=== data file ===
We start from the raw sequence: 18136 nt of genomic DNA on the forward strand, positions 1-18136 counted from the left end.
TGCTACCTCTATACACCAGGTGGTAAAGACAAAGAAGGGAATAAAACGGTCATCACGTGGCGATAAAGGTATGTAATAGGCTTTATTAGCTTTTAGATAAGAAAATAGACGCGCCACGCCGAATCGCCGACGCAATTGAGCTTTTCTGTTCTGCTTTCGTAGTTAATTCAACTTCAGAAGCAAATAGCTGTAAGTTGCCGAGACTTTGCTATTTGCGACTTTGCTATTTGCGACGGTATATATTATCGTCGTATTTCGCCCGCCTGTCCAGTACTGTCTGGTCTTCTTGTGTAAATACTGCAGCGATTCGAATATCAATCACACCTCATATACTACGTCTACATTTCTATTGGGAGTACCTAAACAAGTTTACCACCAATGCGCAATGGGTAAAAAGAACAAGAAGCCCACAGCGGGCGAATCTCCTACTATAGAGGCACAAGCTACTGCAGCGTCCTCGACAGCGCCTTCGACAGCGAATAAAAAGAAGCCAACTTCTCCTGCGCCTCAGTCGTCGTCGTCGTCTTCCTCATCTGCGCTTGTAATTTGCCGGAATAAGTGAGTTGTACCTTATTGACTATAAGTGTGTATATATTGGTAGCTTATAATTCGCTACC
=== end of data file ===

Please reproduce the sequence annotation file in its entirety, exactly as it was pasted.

We start from the raw sequence: 18136 nt of genomic DNA on the forward strand, positions 1-18136 counted from the left end.
TGCTACCTCTATACACCAGGTGGTAAAGACAAAGAAGGGAATAAAACGGTCATCACGTGGCGATAAAGGTATGTAATAGGCTTTATTAGCTTTTAGATAAGAAAATAGACGCGCCACGCCGAATCGCCGACGCAATTGAGCTTTTCTGTTCTGCTTTCGTAGTTAATTCAACTTCAGAAGCAAATAGCTGTAAGTTGCCGAGACTTTGCTATTTGCGACTTTGCTATTTGCGACGGTATATATTATCGTCGTATTTCGCCCGCCTGTCCAGTACTGTCTGGTCTTCTTGTGTAAATACTGCAGCGATTCGAATATCAATCACACCTCATATACTACGTCTACATTTCTATTGGGAGTACCTAAACAAGTTTACCACCAATGCGCAATGGGTAAAAAGAACAAGAAGCCCACAGCGGGCGAATCTCCTACTATAGAGGCACAAGCTACTGCAGCGTCCTCGACAGCGCCTTCGACAGCGAATAAAAAGAAGCCAACTTCTCCTGCGCCTCAGTCGTCGTCGTCGTCTTCCTCATCTGCGCTTGTAATTTGCCGGAATAAGTGAGTTGTACCTTATTGACTATAAGTGTGTATATATTGGTAGCTTATAATTCGCTACC